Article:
Some Hall of Fame defensemen have taken notice.
“We probably haven’t seen a young group of defensemen like this in a long time,” Scott Stevens said. “There’s no question these are pretty special moments for young defensemen in the National Hockey League.”
Makar of the Colorado Avalanche, Hughes of the Vancouver Canucks, and Heiskanen of the Dallas Stars aren’t the only young defensemen still in the playoffs who are getting noticed. Samuel Girard of the Avalanche, Charlie McAvoy of the Boston Bruins, Mikhail Sergachev of the Tampa Bay Lightning and Ivan Provorov of the Philadelphia Flyers are also drawing compliments.
Stevens, a 2007 Hockey Hall of Fame inductee who played 22 seasons in the NHL with the Washington Capitals, St. Louis Blues and New Jersey Devils, is not alone in his praise for the group. Fellow Hall of Fame defensemen Nicklas Lidstrom, Paul Coffey and Brian Leetch are equally impressed and joined Stevens in a roundtable discussion with NHL.com to analyze the new generation of young defensemen.
“The thing that grabs your attention the most is how young they are,” said Lidstrom, who played all 20 of his NHL seasons with the Detroit Red Wings and was inducted into the Hall of Fame in 2015. “Most of them are in their early 20s if that. They’re playing really mature for their age on both sides of the puck, offensively and defensively.”
Leetch, who played 18 NHL seasons with the New York Rangers, Toronto Maple Leafs and Boston Bruins, was inducted into the Hall of Fame in 2009. Coffey, who was inducted five years earlier, played for nine teams during his 21-year career and holds the NHL single-season record for goals by a defenseman (48), set with the Edmonton Oilers in 1985-86.
All four panelists were named to the 100 Greatest NHL Players during the League’s Centennial season in 2017, and each said he’s encouraged about the future of the game because of the way some of the League’s young defensemen are performing.
The common thread between Heiskanen, 21, Makar, 21 and Hughes, 20 is that all are smooth-skating players who quarterback the power play for their respective teams.
Heiskanen leads all defensemen in postseason points with 15 (three goals, 12 assists). Hughes and Makar are in a three-way tie for second with Shea Theodore of the Vegas Golden Knights with 11 points; Hughes has one goal and 10 assists, and Makar, known for his dynamic end-to-end rushes, has two goals and nine assists. Girard, 22, one of the better puck-handling defensemen in the League, has six points (one goal, five assists).
McAvoy, 22, has four points (one goal, three assists) and is known for his timely body checks, So too, is Sergachev, 22, who has four points (one goal, three assists) and scored for the first time in this postseason against the Bruins on Wednesday in Game 3 of the Eastern Conference Second Round.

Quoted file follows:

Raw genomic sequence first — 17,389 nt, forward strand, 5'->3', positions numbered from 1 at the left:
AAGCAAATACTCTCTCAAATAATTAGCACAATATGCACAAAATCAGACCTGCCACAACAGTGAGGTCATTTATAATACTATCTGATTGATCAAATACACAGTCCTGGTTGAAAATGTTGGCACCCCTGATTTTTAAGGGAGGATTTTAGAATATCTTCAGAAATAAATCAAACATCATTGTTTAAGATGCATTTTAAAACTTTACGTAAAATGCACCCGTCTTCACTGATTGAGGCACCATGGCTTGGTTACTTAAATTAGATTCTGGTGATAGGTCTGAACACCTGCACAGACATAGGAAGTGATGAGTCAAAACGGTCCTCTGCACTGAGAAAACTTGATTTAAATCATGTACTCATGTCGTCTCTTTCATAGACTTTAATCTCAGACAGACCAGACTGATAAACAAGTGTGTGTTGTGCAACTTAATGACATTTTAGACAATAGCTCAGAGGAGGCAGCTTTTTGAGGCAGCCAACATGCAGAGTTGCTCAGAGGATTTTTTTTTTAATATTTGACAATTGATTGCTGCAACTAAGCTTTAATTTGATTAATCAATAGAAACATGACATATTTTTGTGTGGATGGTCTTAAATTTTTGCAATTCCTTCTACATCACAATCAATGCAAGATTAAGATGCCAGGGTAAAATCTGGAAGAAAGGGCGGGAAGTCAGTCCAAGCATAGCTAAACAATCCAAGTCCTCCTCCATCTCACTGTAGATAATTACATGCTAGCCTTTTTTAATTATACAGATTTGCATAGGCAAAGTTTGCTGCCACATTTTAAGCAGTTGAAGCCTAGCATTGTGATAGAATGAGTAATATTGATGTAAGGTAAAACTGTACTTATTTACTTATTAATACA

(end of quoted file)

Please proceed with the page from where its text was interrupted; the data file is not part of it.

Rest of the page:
Provorov, who at 23 might be the best two-way player of the group, also has four points (one goal, three assists). All seven are averaging more than 20 minutes of ice time per game for their respective teams.
Here is what the Hall of Famers had to say about the seven:
First off, this panel consists of some of most decorated defensemen in hockey history, combining for 12 Stanley Cup rings, winning the Norris Trophy as the NHL’s top defensemen 12 times and the Conn Smythe trophies as MVP of the Stanley Cup Playoffs three times. Given all that, what is there about this generation of young defensemen that jumps out at you so much.
Leetch: “When I see some of these guys like Makar and Heiskanen and Hughes and even Adam Fox in New York (Rangers), well, when you’re watching the game live when you’re up top (in the press box) or on TV, it’s easier for you to see the plays that are open. So you’re always anticipating ahead. When the player actually makes that play at the time you’re seeing it on TV or seeing it from up above, it’s just fun as player who’s retired and can’t do it anymore to see it. And these young guys are doing it so early. That’s the amazing part. I know I couldn’t do it at some of their ages. That first year I was not developed to make the type of impact these guys are.”
Lidstrom: “What sticks out when you watch them is the way they can skate. When they carry the puck up the ice, make plays, their skating is so smooth, so good. I think one common denominator they have is that they’re all great skaters. And they’re so young.”
Stevens: “It’s amazing. Makar and Hughes just stepped in like they’ve played in the NHL for years. Heiskanen is another guy. You don’t see that. Usually it takes time for guys to settle in at the position in the NHL. Usually for guys like that, it takes time during their development to see what kind of defensemen they are, what their skill set is and how it will be best utilized. These guys stepped right in, they create. They’re fun to watch.”